Wednesday, March 27, 2013

How Maxwell House Conquered Passover

From Fast Company:
Over 90 years ago, American Jews celebrated the Passover holiday by eating matzo and unleavened treats, but when they reached for a beverage they shunned coffee in favor of tea. It seems there wasn’t a coffee brand certified kosher for Passover. In 1923, Maxwell House saw an opportunity and introduced the first kosher for Passover coffee; others soon followed. Looking to solidify the brand in the minds of Jewish consumers in the early 1930s, Maxwell House’s ad agency employed an innovative marketing tactic for the time: branded content.
Well, that’s what we call it today. In fact, Maxwell House decided to publish a book, specifically a Haggadah, and offer it to customers for free with the purchase of a can of coffee. (A Haggadah recounts the Exodus from Egypt, comprised of prayers, songs, and stories which guide the Passover Seder.) The Maxwell House edition was an instant hit. Today, it’s the most popular Haggadah in the world, with over 50 million printed.  This Haggadah is so ubiquitous that it’s become difficult to find others. When I went to a Judaica shop in NYC looking to buy a nice set of Haggadahs, the salesperson suggested I hit the supermarket and pick up the Maxwell House edition: “They’re really good,” she exclaimed.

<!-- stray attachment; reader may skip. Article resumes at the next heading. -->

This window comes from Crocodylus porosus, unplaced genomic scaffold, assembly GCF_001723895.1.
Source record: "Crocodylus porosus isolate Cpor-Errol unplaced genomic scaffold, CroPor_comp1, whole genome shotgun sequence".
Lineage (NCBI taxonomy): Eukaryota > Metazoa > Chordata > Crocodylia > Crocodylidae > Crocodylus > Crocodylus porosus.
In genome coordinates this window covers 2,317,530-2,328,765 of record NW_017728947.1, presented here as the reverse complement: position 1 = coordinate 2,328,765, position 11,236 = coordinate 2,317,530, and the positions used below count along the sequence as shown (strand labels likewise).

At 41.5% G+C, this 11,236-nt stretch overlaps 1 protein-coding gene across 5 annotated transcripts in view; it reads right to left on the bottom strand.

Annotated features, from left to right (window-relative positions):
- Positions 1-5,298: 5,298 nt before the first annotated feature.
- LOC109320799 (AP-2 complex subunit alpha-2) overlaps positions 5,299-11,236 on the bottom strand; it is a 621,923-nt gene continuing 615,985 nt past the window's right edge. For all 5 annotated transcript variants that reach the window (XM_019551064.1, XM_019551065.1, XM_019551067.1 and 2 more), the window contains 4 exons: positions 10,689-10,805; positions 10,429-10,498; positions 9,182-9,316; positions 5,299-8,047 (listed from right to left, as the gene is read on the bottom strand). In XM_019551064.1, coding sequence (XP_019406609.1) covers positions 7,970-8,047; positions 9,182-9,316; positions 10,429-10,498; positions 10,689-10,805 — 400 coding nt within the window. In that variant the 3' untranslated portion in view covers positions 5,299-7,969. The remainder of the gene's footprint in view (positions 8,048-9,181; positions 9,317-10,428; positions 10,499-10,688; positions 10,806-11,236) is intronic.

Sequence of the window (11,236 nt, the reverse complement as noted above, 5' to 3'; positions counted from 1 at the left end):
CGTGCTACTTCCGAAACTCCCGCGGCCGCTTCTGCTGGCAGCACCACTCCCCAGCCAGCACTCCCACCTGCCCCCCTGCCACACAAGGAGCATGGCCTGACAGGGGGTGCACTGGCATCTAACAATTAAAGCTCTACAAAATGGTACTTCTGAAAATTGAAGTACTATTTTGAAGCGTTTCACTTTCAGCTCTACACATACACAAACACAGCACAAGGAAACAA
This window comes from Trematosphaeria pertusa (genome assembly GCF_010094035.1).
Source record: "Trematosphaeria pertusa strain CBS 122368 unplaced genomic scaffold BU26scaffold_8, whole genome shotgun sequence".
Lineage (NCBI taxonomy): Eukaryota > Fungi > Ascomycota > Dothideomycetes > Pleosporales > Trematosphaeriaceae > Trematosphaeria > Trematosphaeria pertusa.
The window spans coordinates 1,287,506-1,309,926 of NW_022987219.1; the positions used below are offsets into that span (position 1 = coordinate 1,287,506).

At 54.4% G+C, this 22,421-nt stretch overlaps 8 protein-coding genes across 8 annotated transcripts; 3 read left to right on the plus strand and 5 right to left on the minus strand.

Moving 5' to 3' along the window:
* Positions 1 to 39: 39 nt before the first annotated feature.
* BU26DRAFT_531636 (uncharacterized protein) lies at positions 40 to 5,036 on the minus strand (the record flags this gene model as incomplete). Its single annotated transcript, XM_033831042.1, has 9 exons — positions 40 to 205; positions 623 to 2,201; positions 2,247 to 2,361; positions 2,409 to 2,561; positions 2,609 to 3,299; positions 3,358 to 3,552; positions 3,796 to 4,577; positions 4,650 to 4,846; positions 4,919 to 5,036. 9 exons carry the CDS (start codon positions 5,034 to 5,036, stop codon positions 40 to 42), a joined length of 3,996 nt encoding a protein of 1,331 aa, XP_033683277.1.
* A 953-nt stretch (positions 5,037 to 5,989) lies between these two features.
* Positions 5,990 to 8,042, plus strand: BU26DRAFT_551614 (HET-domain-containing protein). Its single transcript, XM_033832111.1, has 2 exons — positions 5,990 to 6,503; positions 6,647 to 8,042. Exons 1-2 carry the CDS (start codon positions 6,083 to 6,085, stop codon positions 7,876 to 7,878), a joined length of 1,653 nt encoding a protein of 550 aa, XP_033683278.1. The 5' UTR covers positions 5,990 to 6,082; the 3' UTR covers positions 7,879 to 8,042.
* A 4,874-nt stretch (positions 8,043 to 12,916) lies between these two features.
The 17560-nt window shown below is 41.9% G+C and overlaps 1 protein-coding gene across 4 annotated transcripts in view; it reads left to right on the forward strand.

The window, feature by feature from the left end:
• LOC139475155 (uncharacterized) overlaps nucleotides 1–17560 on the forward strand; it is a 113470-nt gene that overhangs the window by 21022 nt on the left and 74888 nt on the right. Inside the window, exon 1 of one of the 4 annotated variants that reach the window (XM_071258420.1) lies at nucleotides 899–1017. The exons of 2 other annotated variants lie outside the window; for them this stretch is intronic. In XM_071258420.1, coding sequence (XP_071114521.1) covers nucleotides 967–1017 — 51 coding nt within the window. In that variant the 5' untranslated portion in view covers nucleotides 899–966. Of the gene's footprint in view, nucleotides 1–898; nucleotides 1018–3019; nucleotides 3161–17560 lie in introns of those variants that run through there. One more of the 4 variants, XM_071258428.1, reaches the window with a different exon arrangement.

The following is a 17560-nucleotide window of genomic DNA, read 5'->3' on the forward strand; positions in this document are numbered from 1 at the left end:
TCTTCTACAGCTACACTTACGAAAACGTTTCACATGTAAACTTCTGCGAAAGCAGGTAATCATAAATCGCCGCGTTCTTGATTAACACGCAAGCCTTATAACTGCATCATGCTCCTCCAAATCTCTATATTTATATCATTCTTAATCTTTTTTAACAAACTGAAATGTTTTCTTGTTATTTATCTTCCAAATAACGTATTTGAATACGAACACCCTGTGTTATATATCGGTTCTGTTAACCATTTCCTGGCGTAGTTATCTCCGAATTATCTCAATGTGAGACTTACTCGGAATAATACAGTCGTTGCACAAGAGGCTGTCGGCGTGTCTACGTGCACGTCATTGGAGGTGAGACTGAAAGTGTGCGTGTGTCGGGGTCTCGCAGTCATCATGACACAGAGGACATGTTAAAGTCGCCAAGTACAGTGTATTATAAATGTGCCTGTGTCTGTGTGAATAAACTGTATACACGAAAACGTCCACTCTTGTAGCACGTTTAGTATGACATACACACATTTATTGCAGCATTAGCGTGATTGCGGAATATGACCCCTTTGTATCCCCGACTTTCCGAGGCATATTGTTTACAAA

Why is it so ubiquitous?  Well, they made it easy to get:
 Before Maxwell House published its own, consumers purchased many different versions of Haggadahs. As the number of Seder guests grew, people needed to purchase or borrow additional books and find the right match. Maxwell House made it easier to bring family and friends together year after year with one common text.
That little bit of Passover trivia is brought to you by Folgers (j/k).

No comments:

Post a Comment